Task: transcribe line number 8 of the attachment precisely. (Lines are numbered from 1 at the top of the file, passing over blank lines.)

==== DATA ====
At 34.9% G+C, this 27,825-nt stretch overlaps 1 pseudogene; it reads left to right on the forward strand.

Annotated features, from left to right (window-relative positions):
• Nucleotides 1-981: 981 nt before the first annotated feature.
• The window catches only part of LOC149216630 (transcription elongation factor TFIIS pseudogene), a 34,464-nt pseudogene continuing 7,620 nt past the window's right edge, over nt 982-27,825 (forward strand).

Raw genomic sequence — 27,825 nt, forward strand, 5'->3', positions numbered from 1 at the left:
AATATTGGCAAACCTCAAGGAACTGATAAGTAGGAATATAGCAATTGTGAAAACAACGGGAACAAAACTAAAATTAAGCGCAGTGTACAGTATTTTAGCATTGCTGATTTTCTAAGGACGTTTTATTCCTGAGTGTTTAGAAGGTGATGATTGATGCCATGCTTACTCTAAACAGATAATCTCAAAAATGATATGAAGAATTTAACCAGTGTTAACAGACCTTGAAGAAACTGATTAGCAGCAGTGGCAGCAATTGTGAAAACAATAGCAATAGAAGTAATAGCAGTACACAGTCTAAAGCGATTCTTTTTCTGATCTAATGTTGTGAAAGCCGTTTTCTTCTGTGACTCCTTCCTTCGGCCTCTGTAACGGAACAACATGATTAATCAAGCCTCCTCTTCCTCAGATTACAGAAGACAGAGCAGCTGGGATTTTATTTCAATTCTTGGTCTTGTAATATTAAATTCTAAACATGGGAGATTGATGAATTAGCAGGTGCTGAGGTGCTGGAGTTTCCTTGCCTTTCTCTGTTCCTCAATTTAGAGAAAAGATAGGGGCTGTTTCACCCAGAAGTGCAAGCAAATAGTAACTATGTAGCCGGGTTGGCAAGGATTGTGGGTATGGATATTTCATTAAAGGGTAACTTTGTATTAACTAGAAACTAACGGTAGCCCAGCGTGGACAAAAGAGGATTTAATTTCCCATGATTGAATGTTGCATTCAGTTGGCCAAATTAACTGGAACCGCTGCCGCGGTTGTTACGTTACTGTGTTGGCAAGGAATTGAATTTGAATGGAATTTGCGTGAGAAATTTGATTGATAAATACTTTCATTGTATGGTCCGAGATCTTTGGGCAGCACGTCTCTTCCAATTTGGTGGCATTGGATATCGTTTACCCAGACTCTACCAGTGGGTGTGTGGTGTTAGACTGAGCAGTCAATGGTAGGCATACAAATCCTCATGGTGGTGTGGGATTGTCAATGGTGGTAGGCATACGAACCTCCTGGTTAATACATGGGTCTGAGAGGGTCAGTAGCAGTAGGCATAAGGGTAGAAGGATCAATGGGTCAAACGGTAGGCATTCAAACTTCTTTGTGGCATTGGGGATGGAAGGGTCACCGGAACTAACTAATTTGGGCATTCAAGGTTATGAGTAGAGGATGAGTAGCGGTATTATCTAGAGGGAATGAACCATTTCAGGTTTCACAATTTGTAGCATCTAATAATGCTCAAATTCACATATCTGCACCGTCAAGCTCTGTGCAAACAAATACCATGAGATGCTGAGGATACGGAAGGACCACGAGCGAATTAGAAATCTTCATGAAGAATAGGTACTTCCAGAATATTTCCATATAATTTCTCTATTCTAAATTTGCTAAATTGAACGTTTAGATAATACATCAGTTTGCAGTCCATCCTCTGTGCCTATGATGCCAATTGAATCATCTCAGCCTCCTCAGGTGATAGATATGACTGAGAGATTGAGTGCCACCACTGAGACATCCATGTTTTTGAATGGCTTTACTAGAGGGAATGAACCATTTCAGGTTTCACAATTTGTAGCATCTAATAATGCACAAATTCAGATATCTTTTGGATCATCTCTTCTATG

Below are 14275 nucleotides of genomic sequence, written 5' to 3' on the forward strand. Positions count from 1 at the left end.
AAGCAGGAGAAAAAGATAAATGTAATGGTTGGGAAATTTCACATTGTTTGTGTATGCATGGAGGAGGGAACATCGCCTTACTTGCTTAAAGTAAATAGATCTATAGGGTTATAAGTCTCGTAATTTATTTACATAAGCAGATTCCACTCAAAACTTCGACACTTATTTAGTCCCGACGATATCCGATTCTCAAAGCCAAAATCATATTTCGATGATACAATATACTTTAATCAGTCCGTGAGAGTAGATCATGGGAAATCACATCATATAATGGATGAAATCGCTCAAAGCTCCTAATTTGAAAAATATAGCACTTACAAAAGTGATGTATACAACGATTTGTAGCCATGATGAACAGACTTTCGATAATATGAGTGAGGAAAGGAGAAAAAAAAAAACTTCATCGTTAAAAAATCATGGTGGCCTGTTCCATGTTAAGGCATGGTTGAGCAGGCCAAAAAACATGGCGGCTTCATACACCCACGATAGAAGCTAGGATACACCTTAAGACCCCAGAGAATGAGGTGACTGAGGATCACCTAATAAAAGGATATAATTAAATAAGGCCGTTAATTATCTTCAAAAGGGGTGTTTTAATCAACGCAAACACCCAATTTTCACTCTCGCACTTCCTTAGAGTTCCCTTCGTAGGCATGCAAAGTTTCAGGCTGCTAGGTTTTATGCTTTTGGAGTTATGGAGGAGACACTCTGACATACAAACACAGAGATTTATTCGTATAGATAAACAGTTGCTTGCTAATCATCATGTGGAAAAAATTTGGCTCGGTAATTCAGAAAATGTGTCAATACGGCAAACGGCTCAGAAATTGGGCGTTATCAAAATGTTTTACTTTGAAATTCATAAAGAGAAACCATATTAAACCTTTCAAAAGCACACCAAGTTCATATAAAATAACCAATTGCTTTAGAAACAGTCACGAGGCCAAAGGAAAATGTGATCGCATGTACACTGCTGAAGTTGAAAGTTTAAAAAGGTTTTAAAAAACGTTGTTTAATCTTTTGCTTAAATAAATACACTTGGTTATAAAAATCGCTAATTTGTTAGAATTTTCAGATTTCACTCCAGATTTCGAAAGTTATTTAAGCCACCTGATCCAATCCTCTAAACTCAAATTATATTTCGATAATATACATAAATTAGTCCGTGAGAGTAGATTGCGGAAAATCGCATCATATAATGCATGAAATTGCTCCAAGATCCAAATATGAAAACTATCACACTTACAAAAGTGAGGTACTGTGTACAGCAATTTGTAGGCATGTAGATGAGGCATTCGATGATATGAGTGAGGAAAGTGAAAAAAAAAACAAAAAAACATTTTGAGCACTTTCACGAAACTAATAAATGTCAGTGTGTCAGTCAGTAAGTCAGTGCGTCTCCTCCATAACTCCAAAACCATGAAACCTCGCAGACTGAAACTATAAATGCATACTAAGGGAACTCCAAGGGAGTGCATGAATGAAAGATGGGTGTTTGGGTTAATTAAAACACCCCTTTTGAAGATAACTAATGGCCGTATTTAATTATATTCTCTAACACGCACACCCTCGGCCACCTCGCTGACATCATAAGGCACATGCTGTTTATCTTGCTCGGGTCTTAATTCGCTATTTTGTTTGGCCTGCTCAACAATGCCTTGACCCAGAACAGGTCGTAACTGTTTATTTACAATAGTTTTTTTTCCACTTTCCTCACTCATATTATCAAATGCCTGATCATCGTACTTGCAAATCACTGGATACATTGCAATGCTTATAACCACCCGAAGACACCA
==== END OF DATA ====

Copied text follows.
AAGCAGGAGAAAAAGATAAATGTAATGGTTGGGAAATTTCACATTGTTTGTGTATGCATGGAGGAGGGAACATCGCCTTACTTGCTTAAAGTAAATAGATCTATAGGGTTATAAGTCTCGTAATTTATTTACATAAGCAGATTCCACTCAAAACTTCGACACTTATTTAGTCCCGACGATATCCGATTCTCAAAGCCAAAATCATATTTCGATGATACAATATACTTTAATCAGTCCGTGAGAGTAGATCATGGGAAATCACATCATATAATGGATGAAATCGCTCAAAGCTCCTAATTTGAAAAATATAGCACTTACAAAAGTGATGTATACAACGATTTGTAGCCATGATGAACAGACTTTCGATAATATGAGTGAGGAAAGGAGAAAAAAAAAAACTTCATCGTTAAAAAATCATGGTGGCCTGTTCCATGTTAAGGCATGGTTGAGCAGGCCAAAAAACATGGCGGCTTCATACACCCACGATAGAAGCTAGGATACACCTTAAGACCCCAGAGAATGAGGTGACTGAGGATCACCTAATAAAAGGATATAATTAAATAAGGCCGTTAATTATCTTCAAAAGGGGTGTTTTAATCAACGCAAACACCCAATTTTCACTCTCGCACTTCCTTAGAGTTCCCTTCGTAGGCATGCAAAGTTTCAGGCTGCTAGGTTTTATGCTTTTGGAGTTATGGAGGAGACACTCTGACATACAAACACAGAGATTTATTCGTATAGATAAACAGTTGCTTGCTAATCATCATGTGGAAAAAATTTGGCTCGGTAATTCAGAAAATGTGTCAATACGGCAAACGGCTCAGAAATTGGGCGTTATCAAAATGTTTTACTTTGAAATTCATAAAGAGAAACCATATTAAACCTTTCAAAAGCACACCAAGTTCATATAAAATAACCAATTGCTTTAGAAACAGTCACGAGGCCAAAGGAAAATGTGATCGCATGTACACTGCTGAAGTTGAAAGTTTAAAAAGGTTTTAAAAAACGTTGTTTAATCTTTTGCTTAAATAAATACACTTGGTTATAAAAATCGCTAATTTGTTAGAATTTTCAGATTTCACTCCAGATTTCGAAAGTTATTTAAGCCACCTGATCCAATCCTCTAAACTCAAATTATATTTCGATAATATACATAAATTAGTCCGTGAGAGTAGATTGCGGAAAATCGCATCATATAATGCATGAAATTGCTCCAAGATCCAAATATGAAAACTATCACACTTACAAAAGTGAGGTACTGTGTACAGCAATTTGTAGGCATGTAGATGAGGCATTCGATGATATGAGTGAGGAAAGTGAAAAAAAAAACAAAAAAACATTTTGAGCACTTTCACGAAACTAATAAATGTCAGTGTGTCAGTCAGTAAGTCAGTGCGTCTCCTCCATAACTCCAAAACCATGAAACCTCGCAGACTGAAACTATAAATGCATACTAAGGGAACTCCAAGGGAGTGCATGAATGAAAGATGGGTGTTTGGGTTAATTAAAACACCCCTTTTGAAGATAACTAATGGCCGTATTTAATTATATTCTCTAACACGCACACCCTCGGCCACCTCGCTGACATCATAAGGCACATGCTGTTTATCTTGCTCGGGTCTTAATTCGCTATTTTGTTTGGCCTGCTCAACAATGCCTTGACCCAGAACAGGTCGTAACTGTTTATTTACAATAGTTTTTTTTCCACTTTCCTCACTCATATTATCAAATGCCTGATCATCGTACTTGCAAATCACTGGATACATTGCAATGCTTATAACCACCCGAAGACACCA